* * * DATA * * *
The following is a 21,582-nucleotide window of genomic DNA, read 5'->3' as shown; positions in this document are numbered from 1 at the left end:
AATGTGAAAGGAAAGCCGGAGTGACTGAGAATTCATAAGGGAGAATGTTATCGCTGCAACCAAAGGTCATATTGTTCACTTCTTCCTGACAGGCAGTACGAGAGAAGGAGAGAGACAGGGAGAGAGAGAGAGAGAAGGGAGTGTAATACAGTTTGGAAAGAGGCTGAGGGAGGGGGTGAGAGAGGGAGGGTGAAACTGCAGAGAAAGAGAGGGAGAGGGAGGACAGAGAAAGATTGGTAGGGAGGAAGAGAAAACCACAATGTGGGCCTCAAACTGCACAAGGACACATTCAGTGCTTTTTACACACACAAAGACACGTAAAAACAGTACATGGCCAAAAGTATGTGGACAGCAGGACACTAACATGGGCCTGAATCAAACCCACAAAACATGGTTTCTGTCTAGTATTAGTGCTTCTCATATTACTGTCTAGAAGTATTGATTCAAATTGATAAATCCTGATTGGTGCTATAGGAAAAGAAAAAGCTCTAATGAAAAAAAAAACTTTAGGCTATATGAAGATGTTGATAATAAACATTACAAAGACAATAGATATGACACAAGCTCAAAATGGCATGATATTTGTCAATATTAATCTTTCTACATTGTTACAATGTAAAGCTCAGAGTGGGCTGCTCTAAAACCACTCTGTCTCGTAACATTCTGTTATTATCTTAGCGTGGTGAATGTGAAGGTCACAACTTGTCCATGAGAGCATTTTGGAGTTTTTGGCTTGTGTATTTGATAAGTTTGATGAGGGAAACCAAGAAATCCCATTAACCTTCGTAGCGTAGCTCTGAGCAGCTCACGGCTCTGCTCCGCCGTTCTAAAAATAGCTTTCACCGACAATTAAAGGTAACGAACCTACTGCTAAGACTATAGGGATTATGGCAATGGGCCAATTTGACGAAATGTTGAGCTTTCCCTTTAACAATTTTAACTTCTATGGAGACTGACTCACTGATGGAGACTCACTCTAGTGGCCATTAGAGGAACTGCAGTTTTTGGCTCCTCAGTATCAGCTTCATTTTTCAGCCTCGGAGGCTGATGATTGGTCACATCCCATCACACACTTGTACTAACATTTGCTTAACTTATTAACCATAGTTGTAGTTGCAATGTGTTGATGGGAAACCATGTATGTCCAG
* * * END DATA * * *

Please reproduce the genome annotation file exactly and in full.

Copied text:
The following is a 21,582-nucleotide window of genomic DNA, read 5'->3' as shown; positions in this document are numbered from 1 at the left end:
AATGTGAAAGGAAAGCCGGAGTGACTGAGAATTCATAAGGGAGAATGTTATCGCTGCAACCAAAGGTCATATTGTTCACTTCTTCCTGACAGGCAGTACGAGAGAAGGAGAGAGACAGGGAGAGAGAGAGAGAGAAGGGAGTGTAATACAGTTTGGAAAGAGGCTGAGGGAGGGGGTGAGAGAGGGAGGGTGAAACTGCAGAGAAAGAGAGGGAGAGGGAGGACAGAGAAAGATTGGTAGGGAGGAAGAGAAAACCACAATGTGGGCCTCAAACTGCACAAGGACACATTCAGTGCTTTTTACACACACAAAGACACGTAAAAACAGTACATGGCCAAAAGTATGTGGACAGCAGGACACTAACATGGGCCTGAATCAAACCCACAAAACATGGTTTCTGTCTAGTATTAGTGCTTCTCATATTACTGTCTAGAAGTATTGATTCAAATTGATAAATCCTGATTGGTGCTATAGGAAAAGAAAAAGCTCTAATGAAAAAAAAAACTTTAGGCTATATGAAGATGTTGATAATAAACATTACAAAGACAATAGATATGACACAAGCTCAAAATGGCATGATATTTGTCAATATTAATCTTTCTACATTGTTACAATGTAAAGCTCAGAGTGGGCTGCTCTAAAACCACTCTGTCTCGTAACATTCTGTTATTATCTTAGCGTGGTGAATGTGAAGGTCACAACTTGTCCATGAGAGCATTTTGGAGTTTTTGGCTTGTGTATTTGATAAGTTTGATGAGGGAAACCAAGAAATCCCATTAACCTTCGTAGCGTAGCTCTGAGCAGCTCACGGCTCTGCTCCGCCGTTCTAAAAATAGCTTTCACCGACAATTAAAGGTAACGAACCTACTGCTAAGACTATAGGGATTATGGCAATGGGCCAATTTGACGAAATGTTGAGCTTTCCCTTTAACAATTTTAACTTCTATGGAGACTGACTCACTGATGGAGACTCACTCTAGTGGCCATTAGAGGAACTGCAGTTTTTGGCTCCTCAGTATCAGCTTCATTTTTCAGCCTCGGAGGCTGATGATTGGTCACATCCCATCACACACTTGTACTAACATTTGCTTAACTTATTAACCATAGTTGTAGTTGCAATGTGTTGATGGGAAACCATGTATGTCCAG